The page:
Skip to main content


Rural America Needs Critical Access Hospitals

Rural America Needs Critical Access Hospitals

By guest author Paul Lee, Senior Partner & Founder, Strategic Health Care

National policy in support of rural healthcare has been lacking for more than a decade. Critical access hospitals (CAHs), in particular, are struggling due to inattention at the federal level.

While the Centers for Medicare and Medicaid Services (CMS) last month released its first strategy to improve healthcare in rural America, the eight-page document did not include specific policies. It states that CMS will “apply a rural lens to CMS programs and policies,” but whether this translates into positive changes remains to be seen.

Currently, any lens aimed at rural healthcare reveals ongoing regulatory and reimbursement issues that must be addressed.

Some members of Congress, among others, appear to believe that CAHs have an advantage over other acute care hospitals because they receive 101 percent reimbursement of allowable costs from Medicare and, usually, Medicaid. In actuality, the definition of what constitutes an allowable cost has been narrowing. This has been the driving force behind proposed legislation that would codify, for the first time, what constitutes an allowable cost so CAHs can be reimbursed fairly. We’re in a good position now to push this legislation through Congress.

Another concern is executive and legislative effort to reduce the number of CAHs, despite the fact that the 1,300 CAHs nationwide account for less than one percent of Medicare’s budget.

About 500 CAHs in the U.S. automatically qualify as such because they are 35 miles or more away from any other hospital; the remaining 700 or so are within 35 miles but qualify as CAHs because of state-designated necessary provider (NP) status. This spring, CAHs that have met the 35-mile rule and had no need for NP status are being put on notice that they may lose their critical access designation if they are within 35 miles of any hospital outpatient department. In other words, the current administration is equating hospital outpatient departments with actual hospitals.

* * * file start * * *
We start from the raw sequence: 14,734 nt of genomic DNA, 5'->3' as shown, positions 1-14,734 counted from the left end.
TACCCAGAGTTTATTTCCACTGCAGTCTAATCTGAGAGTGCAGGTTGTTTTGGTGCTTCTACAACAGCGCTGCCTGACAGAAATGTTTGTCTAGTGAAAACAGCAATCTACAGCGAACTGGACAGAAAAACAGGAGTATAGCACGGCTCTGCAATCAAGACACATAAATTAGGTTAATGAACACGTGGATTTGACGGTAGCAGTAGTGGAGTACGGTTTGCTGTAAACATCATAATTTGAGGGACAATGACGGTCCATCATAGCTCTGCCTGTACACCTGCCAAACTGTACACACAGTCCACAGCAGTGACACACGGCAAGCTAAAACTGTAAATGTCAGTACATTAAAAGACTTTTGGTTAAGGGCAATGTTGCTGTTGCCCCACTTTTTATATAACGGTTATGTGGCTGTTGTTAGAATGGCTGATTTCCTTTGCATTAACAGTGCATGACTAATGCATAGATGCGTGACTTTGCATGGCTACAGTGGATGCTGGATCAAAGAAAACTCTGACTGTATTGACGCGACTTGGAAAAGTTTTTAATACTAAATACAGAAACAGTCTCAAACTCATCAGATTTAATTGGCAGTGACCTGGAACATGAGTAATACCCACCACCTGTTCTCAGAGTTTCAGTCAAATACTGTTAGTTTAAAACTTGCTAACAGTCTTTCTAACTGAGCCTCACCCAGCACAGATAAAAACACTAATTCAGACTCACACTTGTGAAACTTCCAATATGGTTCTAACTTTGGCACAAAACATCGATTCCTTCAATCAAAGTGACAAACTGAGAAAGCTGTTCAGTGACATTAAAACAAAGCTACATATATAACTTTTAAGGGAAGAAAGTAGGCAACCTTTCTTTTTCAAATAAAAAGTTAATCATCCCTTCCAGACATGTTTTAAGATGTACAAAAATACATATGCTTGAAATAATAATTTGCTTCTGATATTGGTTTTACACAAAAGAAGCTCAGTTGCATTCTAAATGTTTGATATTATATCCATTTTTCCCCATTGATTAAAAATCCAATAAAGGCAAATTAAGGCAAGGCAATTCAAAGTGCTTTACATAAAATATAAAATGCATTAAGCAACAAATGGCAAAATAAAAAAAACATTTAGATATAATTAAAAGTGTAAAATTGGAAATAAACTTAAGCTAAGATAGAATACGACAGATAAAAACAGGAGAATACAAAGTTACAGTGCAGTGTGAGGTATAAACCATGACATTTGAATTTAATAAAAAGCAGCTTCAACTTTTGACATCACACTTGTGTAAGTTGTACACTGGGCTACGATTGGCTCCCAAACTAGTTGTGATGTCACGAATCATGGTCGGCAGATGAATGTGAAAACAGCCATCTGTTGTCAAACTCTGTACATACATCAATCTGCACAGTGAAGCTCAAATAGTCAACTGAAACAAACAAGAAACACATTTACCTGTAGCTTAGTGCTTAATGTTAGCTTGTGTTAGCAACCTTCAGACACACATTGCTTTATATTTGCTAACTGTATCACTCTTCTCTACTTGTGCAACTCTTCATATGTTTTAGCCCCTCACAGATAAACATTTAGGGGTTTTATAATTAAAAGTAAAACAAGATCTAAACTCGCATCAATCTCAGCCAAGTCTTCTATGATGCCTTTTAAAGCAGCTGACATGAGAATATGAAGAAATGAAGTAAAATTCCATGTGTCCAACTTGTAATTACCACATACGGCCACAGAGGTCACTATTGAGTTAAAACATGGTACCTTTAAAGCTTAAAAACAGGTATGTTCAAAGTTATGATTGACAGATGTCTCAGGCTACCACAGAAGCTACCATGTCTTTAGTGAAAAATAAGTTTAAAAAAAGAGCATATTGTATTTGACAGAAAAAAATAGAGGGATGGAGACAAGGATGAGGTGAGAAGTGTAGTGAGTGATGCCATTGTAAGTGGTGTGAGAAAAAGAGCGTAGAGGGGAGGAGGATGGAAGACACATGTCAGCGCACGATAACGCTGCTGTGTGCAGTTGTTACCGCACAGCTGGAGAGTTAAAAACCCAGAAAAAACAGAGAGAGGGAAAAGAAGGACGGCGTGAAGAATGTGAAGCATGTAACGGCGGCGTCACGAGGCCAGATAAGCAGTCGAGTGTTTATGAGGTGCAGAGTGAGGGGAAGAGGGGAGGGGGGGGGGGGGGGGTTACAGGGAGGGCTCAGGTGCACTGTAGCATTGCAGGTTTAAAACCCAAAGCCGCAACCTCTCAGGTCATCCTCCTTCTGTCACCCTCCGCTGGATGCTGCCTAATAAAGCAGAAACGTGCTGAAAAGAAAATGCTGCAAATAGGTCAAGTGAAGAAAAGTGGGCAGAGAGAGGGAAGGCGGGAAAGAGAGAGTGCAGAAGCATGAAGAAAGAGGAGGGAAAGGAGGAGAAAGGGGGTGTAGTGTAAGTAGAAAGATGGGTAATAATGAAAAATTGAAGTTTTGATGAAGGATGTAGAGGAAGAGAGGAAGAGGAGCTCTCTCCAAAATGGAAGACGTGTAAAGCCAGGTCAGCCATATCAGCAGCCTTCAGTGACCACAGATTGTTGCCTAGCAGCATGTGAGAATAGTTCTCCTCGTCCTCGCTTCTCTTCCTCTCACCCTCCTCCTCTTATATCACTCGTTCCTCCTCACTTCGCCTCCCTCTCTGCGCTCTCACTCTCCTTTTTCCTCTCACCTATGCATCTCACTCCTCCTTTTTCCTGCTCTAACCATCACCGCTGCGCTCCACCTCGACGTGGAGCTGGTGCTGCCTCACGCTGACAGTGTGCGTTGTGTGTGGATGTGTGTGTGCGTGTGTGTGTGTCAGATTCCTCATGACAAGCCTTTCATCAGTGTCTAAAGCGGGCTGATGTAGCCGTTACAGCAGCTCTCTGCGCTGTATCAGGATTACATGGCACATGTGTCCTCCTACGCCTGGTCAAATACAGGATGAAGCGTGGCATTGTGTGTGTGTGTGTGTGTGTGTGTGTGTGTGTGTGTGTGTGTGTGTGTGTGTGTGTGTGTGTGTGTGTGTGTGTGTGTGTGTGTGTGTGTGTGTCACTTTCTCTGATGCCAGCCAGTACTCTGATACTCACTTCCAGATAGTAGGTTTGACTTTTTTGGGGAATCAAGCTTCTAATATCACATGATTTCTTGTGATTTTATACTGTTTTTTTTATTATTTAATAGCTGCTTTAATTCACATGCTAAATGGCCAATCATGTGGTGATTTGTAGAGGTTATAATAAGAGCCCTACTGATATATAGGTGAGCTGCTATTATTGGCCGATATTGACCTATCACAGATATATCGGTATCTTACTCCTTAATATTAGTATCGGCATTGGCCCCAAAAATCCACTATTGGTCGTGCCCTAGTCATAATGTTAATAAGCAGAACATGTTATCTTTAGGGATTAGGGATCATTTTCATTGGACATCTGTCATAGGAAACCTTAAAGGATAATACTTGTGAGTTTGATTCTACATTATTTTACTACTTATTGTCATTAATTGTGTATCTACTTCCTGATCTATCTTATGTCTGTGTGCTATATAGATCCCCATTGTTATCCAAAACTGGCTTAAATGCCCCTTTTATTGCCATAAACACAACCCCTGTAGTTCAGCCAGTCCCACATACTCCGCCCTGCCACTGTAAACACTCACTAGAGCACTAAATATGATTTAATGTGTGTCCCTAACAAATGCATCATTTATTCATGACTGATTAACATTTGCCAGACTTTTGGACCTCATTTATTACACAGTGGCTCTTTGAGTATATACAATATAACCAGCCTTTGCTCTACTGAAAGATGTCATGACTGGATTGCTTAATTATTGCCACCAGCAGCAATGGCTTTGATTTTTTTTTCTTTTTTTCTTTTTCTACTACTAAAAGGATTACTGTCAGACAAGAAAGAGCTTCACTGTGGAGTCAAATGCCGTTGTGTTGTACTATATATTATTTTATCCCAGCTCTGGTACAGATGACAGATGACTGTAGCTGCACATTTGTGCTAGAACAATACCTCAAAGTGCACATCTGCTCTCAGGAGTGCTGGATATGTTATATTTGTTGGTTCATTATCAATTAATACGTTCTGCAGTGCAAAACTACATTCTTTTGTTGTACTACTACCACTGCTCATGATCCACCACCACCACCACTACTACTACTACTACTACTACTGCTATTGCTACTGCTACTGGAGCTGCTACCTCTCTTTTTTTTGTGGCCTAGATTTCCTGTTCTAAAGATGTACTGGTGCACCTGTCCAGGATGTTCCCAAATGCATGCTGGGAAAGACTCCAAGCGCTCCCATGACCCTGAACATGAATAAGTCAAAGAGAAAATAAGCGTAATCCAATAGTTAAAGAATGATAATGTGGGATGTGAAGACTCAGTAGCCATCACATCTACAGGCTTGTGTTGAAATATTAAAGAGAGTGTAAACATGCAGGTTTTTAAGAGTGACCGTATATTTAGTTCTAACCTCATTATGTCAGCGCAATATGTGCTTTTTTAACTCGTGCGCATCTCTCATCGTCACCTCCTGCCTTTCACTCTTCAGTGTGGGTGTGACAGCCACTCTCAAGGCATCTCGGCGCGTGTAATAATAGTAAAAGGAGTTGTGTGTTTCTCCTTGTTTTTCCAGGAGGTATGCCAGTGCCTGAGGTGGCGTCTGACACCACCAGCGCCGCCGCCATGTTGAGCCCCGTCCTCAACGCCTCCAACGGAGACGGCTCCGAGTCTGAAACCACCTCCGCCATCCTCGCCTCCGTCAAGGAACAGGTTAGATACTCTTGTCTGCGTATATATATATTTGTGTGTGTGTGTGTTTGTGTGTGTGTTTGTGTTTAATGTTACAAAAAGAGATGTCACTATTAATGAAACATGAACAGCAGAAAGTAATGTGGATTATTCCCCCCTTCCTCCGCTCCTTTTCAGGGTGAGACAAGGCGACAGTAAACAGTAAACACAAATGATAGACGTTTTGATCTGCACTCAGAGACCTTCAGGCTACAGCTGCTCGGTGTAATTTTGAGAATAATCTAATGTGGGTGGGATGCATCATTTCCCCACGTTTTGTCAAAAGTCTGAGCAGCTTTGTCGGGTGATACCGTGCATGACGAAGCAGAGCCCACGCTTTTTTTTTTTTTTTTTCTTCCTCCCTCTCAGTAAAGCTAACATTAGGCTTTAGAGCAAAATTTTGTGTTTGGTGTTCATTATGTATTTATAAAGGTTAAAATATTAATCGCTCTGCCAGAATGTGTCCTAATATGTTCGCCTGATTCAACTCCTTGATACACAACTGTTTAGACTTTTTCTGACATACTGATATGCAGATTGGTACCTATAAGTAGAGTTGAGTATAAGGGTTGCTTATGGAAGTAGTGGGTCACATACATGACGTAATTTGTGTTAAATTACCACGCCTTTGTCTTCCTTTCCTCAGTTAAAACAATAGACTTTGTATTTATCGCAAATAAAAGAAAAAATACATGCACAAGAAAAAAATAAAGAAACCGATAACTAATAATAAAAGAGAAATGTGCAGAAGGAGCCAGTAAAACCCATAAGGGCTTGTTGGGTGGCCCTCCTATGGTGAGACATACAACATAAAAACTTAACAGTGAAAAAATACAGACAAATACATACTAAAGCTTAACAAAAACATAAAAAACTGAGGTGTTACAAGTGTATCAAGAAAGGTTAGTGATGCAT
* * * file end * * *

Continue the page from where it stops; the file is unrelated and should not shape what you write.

While the approach from one administration to the next may change, the effects are the same—to reduce or eliminate healthcare providers so critical to rural America. It’s imperative, and we look for your collective support to persuade Congress to:

  • Pass allowable cost legislation for CAHs
  • Distinguish between hospitals and hospital outpatient departments with respect to the 35-mile rule
  • Evolve the newly released Rural Health Strategy into policy that addresses healthcare in rural America

With your help, we can help ensure that Americans living in rural communities have access to critical healthcare services.

By guest author Paul Lee, Senior Partner & Founder, Strategic Health Care

Close Menu